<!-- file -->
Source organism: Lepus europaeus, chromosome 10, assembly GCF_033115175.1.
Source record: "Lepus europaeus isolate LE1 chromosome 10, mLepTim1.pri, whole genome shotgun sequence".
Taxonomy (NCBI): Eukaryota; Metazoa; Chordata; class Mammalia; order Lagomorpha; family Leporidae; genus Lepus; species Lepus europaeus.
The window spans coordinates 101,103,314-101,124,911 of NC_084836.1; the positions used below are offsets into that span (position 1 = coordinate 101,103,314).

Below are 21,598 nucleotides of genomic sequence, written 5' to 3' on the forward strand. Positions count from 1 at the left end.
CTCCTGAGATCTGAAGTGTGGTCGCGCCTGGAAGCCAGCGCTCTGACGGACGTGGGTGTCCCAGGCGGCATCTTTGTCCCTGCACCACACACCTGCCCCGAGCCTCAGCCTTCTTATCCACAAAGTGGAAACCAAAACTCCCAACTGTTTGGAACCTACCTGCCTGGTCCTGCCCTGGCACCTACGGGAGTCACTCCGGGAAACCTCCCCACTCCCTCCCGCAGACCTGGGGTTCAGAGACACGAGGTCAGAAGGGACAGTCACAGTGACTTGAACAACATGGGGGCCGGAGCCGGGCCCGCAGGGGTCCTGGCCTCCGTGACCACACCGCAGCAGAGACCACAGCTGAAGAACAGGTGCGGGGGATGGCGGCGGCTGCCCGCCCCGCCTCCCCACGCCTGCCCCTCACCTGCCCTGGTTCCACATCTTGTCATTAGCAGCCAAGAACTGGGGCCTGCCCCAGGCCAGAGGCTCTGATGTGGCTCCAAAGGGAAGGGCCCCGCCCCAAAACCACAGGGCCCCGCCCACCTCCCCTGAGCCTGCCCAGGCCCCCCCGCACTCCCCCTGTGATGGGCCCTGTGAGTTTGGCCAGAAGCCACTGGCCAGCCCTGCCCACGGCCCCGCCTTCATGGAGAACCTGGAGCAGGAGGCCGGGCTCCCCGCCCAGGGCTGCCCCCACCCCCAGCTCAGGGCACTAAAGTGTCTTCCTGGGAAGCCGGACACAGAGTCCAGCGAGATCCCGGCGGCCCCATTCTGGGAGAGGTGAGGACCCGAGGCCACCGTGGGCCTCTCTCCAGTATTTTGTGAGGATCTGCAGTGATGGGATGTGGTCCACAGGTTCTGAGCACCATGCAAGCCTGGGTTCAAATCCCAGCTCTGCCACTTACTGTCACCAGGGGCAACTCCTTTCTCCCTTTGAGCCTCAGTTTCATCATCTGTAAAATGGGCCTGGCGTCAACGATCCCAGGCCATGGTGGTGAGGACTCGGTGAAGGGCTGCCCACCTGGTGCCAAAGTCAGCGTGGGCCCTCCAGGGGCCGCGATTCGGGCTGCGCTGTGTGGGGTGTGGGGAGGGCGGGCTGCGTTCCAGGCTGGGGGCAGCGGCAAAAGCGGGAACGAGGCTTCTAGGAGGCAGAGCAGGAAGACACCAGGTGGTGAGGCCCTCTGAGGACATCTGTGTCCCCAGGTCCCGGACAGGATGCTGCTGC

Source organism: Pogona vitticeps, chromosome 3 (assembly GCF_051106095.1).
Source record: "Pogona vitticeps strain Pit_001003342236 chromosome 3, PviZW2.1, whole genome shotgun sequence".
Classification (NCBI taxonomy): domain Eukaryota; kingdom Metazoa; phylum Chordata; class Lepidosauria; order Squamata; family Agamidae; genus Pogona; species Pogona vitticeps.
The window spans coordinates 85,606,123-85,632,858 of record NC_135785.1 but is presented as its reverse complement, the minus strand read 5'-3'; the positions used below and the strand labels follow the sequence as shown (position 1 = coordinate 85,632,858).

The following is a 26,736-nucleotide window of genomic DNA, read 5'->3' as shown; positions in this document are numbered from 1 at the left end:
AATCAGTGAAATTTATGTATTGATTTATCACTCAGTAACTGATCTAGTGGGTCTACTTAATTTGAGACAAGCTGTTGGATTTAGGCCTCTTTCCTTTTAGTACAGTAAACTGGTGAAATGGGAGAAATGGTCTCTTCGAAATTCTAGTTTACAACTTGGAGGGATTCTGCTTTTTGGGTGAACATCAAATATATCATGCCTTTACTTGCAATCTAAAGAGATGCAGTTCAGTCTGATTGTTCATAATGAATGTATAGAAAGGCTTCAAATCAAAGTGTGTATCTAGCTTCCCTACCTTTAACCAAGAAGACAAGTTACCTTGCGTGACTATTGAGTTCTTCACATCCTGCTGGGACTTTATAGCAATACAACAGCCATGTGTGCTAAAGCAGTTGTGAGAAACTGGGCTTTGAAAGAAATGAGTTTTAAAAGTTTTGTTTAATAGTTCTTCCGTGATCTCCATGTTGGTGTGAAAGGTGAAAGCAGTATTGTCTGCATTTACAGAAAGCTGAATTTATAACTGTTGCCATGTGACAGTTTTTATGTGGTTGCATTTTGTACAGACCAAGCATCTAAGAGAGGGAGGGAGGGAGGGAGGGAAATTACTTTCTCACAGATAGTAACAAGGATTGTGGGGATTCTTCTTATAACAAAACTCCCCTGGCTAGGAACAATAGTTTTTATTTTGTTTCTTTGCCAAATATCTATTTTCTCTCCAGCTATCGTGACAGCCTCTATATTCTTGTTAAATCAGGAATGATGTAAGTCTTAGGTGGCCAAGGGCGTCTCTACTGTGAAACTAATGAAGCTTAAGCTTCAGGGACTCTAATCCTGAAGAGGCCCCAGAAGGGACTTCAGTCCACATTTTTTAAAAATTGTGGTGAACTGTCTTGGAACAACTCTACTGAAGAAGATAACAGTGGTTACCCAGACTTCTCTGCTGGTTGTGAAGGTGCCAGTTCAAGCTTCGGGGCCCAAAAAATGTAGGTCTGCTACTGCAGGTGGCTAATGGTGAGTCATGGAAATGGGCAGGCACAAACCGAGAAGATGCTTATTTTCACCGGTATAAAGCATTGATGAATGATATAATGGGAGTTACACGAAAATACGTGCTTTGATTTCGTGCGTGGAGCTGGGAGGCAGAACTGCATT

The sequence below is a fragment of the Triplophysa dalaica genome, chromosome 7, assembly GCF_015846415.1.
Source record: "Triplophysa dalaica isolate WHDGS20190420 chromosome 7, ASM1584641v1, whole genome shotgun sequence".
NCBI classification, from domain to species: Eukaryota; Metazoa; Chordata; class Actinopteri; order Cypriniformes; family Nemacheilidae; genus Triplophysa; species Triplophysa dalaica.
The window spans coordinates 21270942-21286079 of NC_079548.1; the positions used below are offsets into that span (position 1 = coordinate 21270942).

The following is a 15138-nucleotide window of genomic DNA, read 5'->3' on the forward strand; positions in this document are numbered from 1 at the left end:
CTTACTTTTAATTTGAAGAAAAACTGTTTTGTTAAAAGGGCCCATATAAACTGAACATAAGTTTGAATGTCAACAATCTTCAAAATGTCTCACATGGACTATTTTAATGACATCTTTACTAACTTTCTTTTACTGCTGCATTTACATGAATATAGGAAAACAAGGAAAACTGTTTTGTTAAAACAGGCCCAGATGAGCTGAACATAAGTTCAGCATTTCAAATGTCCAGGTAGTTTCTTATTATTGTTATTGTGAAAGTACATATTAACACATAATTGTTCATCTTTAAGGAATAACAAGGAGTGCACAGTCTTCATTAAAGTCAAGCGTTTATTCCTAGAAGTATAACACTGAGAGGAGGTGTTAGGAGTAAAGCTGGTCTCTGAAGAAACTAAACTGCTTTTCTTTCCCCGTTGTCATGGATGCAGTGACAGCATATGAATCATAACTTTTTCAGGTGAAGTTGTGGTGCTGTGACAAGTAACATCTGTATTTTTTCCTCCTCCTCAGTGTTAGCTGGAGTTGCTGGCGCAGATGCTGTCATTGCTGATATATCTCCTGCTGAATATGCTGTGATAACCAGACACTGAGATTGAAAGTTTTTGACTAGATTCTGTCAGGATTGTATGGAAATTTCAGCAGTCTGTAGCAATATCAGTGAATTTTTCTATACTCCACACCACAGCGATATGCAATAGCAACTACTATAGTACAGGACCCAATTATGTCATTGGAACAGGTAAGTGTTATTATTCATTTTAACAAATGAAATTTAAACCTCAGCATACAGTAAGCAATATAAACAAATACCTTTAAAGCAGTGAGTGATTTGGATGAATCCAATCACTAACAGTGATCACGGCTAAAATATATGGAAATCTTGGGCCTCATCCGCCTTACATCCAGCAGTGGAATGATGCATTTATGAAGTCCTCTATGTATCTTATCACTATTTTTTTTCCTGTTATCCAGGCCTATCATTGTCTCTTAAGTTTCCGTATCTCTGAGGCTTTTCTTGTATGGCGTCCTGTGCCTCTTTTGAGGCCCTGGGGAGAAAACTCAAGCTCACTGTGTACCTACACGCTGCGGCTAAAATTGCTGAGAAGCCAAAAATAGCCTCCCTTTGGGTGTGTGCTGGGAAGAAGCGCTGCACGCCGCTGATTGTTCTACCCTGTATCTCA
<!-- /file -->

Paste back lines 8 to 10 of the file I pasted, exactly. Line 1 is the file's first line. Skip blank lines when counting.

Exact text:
Source record: "Pogona vitticeps strain Pit_001003342236 chromosome 3, PviZW2.1, whole genome shotgun sequence".
Classification (NCBI taxonomy): domain Eukaryota; kingdom Metazoa; phylum Chordata; class Lepidosauria; order Squamata; family Agamidae; genus Pogona; species Pogona vitticeps.
The window spans coordinates 85,606,123-85,632,858 of record NC_135785.1 but is presented as its reverse complement, the minus strand read 5'-3'; the positions used below and the strand labels follow the sequence as shown (position 1 = coordinate 85,632,858).